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Anorexia (Loss of Appetite) in Cats

By: Dr. Etienne Cote

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Treatment In-depth

Treatment of anorexia can be specific or supportive.

  • Specific treatments. Specific treatments are those that deal with the underlying cause. That is, they either slow down or eliminate the problem that caused the anorexia in the first place.

    Of course, specific treatment is ideal because it deals with the loss of appetite at its source by treating the underlying disease. However, specific treatment requires an exact diagnosis, meaning that in some cases many tests may need to be performed in order to precisely identify the underlying disease.

  • Supportive treatments. Supportive treatments are those that help sustain an animal that is debilitated as a result of not eating. Supportive treatments do not reverse the problem that led to the loss of appetite. They simply help "carry" the animal through the most difficult part of the illness.

    On the other hand, supportive treatments can be given in almost all cases and are most useful in the four following situations:

  • To support the animal while an exact cause of the problem is being sought (e.g. tests being run)

  • In conjunction with specific treatments, to sustain the animal until the specific treatment takes effect

  • When the illness is not so severe as to warrant further tests or specific treatment, and the supportive care simply helps the animal's natural recovery

  • When humane or financial considerations make testing or specific treatment impossible

    Supportive treatment is often simpler than specific treatment, but it also carries the risk of not addressing the underlying problem. Commonly used supportive treatments include:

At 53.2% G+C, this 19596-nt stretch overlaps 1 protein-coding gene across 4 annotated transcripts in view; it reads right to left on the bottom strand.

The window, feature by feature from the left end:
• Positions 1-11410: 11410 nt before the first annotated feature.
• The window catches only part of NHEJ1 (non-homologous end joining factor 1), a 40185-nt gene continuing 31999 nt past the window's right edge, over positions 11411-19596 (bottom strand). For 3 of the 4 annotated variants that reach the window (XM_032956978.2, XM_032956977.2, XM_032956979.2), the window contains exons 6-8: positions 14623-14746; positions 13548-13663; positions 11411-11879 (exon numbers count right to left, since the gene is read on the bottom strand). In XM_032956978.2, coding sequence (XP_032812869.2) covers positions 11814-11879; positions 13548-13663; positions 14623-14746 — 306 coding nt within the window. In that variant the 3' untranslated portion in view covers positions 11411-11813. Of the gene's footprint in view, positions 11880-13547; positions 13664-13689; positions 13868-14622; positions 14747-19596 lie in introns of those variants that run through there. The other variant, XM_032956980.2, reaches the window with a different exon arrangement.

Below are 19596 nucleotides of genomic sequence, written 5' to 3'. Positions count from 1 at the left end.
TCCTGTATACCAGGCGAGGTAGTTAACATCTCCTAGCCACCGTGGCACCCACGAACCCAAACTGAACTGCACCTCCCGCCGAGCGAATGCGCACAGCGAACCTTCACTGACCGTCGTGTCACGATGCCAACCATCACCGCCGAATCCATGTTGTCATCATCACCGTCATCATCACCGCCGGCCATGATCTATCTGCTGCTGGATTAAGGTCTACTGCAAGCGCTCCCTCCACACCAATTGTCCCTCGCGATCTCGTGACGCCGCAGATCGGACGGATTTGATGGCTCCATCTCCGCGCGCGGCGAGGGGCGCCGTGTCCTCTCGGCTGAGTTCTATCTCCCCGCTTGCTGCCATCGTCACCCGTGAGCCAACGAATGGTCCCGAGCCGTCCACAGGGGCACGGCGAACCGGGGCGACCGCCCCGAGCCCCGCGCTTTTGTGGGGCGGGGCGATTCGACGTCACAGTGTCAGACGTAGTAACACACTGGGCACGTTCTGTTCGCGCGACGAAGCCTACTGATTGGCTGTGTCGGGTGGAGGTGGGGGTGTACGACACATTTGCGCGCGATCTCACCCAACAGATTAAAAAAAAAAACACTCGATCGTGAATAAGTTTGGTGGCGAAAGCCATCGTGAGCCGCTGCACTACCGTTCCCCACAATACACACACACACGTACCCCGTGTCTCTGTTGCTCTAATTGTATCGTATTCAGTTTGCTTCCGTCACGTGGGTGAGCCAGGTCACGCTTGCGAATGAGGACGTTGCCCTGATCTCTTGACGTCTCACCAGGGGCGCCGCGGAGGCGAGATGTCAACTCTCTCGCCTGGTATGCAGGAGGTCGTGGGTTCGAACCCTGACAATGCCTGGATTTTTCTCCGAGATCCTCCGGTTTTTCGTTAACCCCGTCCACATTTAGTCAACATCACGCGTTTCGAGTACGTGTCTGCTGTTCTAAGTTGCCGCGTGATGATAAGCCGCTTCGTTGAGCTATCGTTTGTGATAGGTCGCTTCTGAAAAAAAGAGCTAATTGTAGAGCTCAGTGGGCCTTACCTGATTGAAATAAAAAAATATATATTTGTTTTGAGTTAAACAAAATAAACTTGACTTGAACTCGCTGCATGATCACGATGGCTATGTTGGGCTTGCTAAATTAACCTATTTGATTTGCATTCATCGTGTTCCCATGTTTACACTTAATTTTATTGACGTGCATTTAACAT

• Injectable fluids. These can be given intravenously ("IV") or subcutaneously (under the skin). Often, the loss of appetite produces serious dehydration, which can become life threatening long before the risk of starvation. Therefore, injectable fluids are given in an attempt to rehydrate the animal and provide some electrolytes as nutrients. They are not equivalent to a balanced meal, but can be indispensable for preventing dehydration.

  • Parenteral nutrition. Special solutions containing multiple nutrients (usually electrolytes, amino acids, sugars, and lipids) can be given intravenously ("IV") and are much more balanced than the simple fluid solutions described above. Major drawbacks to using parenteral nutrition include a substantial risk of infection, lesser availability compared to regular injectable fluids, cost, and the fact that most animals requiring fluids do not need more than the regular fluids described above.

  • Feeding tubes. These may pass through the nose (nasogastric tubes), throat (esophagostomy tubes) or stomach wall (gastrostomy tubes). In animals where lack of eating will itself produce serious consequences, these tubes may be extremely useful.

  • Appetite-stimulating drugs. These do not always work and they may cause grogginess. Therefore, they should be used with caution.


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